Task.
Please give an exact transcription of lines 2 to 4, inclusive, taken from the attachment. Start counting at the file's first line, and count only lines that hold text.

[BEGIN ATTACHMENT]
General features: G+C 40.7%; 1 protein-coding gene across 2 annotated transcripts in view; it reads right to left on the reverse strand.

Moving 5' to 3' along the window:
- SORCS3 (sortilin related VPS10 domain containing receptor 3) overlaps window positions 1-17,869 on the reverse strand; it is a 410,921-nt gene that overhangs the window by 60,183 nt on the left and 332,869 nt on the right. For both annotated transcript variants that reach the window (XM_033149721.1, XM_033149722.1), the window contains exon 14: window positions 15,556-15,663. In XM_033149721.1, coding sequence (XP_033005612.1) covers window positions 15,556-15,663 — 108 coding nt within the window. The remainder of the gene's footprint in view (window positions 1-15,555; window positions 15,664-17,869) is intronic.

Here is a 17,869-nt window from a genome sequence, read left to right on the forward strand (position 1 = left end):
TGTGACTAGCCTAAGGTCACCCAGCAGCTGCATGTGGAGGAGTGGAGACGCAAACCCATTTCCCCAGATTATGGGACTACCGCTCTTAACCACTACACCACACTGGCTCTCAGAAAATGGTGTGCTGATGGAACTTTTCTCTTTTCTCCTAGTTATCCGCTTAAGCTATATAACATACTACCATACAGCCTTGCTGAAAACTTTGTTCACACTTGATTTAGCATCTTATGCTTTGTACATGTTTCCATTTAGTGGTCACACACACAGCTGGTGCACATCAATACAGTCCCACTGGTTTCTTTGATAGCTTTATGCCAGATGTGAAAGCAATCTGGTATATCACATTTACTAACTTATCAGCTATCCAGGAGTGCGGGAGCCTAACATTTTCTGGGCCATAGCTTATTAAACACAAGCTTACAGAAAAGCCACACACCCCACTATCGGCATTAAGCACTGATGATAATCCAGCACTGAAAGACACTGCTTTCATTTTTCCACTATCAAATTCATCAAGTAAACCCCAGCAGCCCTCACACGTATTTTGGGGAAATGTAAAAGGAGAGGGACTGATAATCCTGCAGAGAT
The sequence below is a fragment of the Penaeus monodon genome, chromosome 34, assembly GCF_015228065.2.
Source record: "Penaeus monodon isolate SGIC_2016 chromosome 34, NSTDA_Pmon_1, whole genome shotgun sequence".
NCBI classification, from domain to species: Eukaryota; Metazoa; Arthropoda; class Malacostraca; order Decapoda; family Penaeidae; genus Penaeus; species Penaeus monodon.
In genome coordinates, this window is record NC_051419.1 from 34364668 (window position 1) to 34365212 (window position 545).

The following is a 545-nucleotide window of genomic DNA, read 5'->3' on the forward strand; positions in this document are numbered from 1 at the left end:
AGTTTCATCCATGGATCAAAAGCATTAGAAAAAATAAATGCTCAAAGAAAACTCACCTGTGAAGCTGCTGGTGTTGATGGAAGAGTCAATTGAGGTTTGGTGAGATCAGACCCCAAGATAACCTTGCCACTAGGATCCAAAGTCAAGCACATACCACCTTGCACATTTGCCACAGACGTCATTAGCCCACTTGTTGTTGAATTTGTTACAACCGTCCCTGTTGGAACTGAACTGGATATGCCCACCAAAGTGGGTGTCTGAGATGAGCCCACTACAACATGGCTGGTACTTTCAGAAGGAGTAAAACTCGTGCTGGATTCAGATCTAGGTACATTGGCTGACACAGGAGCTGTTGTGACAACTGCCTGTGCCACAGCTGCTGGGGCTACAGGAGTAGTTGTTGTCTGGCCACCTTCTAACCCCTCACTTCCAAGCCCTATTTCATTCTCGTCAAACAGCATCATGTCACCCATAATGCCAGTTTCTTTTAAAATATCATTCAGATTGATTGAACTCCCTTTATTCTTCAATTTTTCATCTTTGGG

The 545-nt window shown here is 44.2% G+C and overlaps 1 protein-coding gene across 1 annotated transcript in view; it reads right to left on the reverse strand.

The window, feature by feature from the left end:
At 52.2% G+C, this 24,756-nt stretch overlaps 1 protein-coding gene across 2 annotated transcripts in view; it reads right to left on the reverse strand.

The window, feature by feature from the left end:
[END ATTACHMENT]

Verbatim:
Moving 5' to 3' along the window:
- SORCS3 (sortilin related VPS10 domain containing receptor 3) overlaps window positions 1-17,869 on the reverse strand; it is a 410,921-nt gene that overhangs the window by 60,183 nt on the left and 332,869 nt on the right. For both annotated transcript variants that reach the window (XM_033149721.1, XM_033149722.1), the window contains exon 14: window positions 15,556-15,663. In XM_033149721.1, coding sequence (XP_033005612.1) covers window positions 15,556-15,663 — 108 coding nt within the window. The remainder of the gene's footprint in view (window positions 1-15,555; window positions 15,664-17,869) is intronic.

Here is a 17,869-nt window from a genome sequence, read left to right on the forward strand (position 1 = left end):